By SHIRLEY PULAWSKI
OBSERVER Staff Writer
District Attorney David Foley described the failure to appear in court by the key witness - the accuser - in the trial of former corrections officer William Prost as "frustrating."
"Our obligation is to prove our case beyond a reasonable doubt," Foley explained. "Our proof is gone with her failure to show. We don't have a case without her," he said.
On May 1, Prost was charged with third-degree assault and criminal obstruction of breathing. It was alleged he struck his live-in girlfriend in the face and covered her mouth and nose with his hand, preventing her from breathing.
He retired from Lakeview Shock Incarceration Facility on May 29 following the incident. A trial was eventually scheduled for Nov. 6 when the charges were dismissed.
Criminal obstruction of breathing, Foley said, is a new charge in the assault section of state law. It is a misdemeanor unless the victim loses consciousness, in which case the charge becomes a felony. "You have to prove that this guy obstructed her breathing to the point of intention of obstruct breathing. The only evidence we have of that is her statement. Without her presence, her statement (given to police) is hearsay, which is not admissible as proof of guilt," he explained.
At the start of the trial on Tuesday, Judge Lydia Romer asked, "Are the People ready?"
Assistant District Attorney Greg Drab replied, "Your honor, the People (of the State of New York) are not ready at this time. The people are missing a material witness this morning," and explained the witness was served a subpoena by state police on Oct. 9. "Without this material witness your honor, the People will not be able to prove this case beyond a reasonable doubt," he said to the judge, and asked for an adjournment to allow time to secure the witness.
Romer asked Drab if he could prosecute the case based on testimony of state troopers and photographic evidence. "I can't," Drab replied, and Foley concurred because the police officers who answered the call did not witness the alleged attack.
"All we can do with the police officer's testimony is corroborate that she was at a place at a date and a time. We don't have anything else without her testimony." Foley explained the prosecutor's office doesn't represent the victim but represents the people of the state, and presents evidence provided by the victim. "The burden is high," he said.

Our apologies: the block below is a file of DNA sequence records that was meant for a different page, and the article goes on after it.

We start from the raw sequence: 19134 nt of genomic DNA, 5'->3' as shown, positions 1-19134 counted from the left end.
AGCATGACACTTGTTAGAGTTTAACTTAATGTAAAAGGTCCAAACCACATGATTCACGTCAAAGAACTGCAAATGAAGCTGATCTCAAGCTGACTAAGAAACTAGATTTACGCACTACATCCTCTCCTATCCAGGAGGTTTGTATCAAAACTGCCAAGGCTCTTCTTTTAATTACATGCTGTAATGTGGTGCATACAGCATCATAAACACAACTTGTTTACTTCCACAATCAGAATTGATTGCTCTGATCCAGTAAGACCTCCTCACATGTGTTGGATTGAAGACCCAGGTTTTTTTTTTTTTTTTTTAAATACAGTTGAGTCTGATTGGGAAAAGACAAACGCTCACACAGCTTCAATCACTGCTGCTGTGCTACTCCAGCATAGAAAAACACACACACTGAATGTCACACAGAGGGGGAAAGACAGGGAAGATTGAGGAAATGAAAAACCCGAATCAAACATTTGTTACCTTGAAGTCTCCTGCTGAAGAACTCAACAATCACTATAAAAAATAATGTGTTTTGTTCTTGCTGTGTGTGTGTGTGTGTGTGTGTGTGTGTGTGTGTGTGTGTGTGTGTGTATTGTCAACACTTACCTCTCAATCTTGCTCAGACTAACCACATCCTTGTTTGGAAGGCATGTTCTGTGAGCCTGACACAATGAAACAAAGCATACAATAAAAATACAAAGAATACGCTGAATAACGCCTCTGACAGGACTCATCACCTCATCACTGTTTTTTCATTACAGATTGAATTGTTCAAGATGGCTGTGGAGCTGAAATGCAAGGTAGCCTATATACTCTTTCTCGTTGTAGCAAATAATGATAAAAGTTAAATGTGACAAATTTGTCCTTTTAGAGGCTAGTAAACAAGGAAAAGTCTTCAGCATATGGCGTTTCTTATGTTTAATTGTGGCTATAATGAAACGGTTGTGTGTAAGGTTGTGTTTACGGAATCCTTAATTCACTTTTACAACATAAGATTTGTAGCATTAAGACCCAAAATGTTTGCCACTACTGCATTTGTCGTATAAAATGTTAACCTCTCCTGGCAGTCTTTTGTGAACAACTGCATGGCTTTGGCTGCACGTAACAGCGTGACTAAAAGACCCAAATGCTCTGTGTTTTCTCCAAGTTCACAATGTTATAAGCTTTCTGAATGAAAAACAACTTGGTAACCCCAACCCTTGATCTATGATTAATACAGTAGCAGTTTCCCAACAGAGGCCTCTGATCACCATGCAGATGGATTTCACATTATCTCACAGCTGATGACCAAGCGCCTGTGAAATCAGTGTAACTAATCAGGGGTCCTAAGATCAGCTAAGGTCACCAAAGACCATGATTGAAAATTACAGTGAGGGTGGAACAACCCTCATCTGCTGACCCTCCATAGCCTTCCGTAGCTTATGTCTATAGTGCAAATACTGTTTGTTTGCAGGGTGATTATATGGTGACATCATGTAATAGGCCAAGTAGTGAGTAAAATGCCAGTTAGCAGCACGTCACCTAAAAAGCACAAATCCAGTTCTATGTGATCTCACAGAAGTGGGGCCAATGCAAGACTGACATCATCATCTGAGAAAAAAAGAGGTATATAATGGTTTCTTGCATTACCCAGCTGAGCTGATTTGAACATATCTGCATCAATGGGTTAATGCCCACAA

If the accuser testified regarding the alleged incident, Foley said the trooper's statements could corroborate her testimony. "Otherwise, all you have is a statement that she was found walking along a road," and photographs of injuries, he said.
According to Foley, domestic abuse and assault cases rarely go to trial. It is more common for a case to be dropped by the accuser before trial or dismissed by a judge due to lack of corroborating evidence. When a witness fails to appear after a lengthy process, Foley said, "It's very, very frustrating for us. It pulls out the rug from underneath us."
Other delays followed the case since its inception in May. Assistant District Attorney Randi Brown moved to Florida in August, and the trial was delayed while Drab took over the position. At that time, Romer said a person accused of a crime has a right to a speedy trial, but, "I cannot schedule a date with only two weeks notice for a new (assistant) D.A. to get up to speed. It would just get overturned, and then it would be another six months and we'd be right back here again," Romer said at the August hearing.
At that time, Romer addressed protesters against domestic violence who demonstrated across the street from the courthouse at each hearing. "Unfortunately, the wheels of justice don't always turn as fast as we might like. And Mr. Prost is entitled to a speedy trial." She said she believed a trial would be set for late September or early October. Because the trial was expected to last two to three hours, it could not be scheduled on a regular court night. Due to scheduling conflicts, the trial, in which the case was dismissed in less than 10 minutes, was set for Nov. 6 at 9 a.m.
"My office is taking this matter very, very seriously," Brown said in August. In June, she said the district attorney's office would not accept any plea offers on the charges.
When asked by a protester about Drab's style as a prosecuting attorney, Brown replied, "He is very aggressive." After the trial, Foley said Drab's hands were tied because the accuser didn't come to the trial.
"It would be malicious prosecution if I went forward with a case I could not prove. If I move forward, then I'm using my office as a sword. Ethically speaking, you can't do that," Foley said. "We knew we had little chance if the victim didn't show."
At the trial, Drab asked for an adjournment and told the judge,"I spoke with her last night and explained to her the importance of her appearance here this morning," he said, but added, "I didn't get a firm commitment from her." Romer asked Drab, "Do you have reason to believe she would appear at a subsequent adjournment, given the fact that Mr. Prost is entitled to a speedy trial? The matter has been pending since last May, and the victim in this case was given every opportunity to appear today." Drab replied he did not.
While the failure to answer to a subpoena is an act of criminal contempt, Foley said he has no interest in prosecuting the accuser. "It doesn't undo the dismissal. ... My only remedy is to charge her with criminal contempt which doesn't resurrect the case," he explained. "It puts us in a hard spot when we're left with an ethical obligation. The system is made to put the burden on my or my office."
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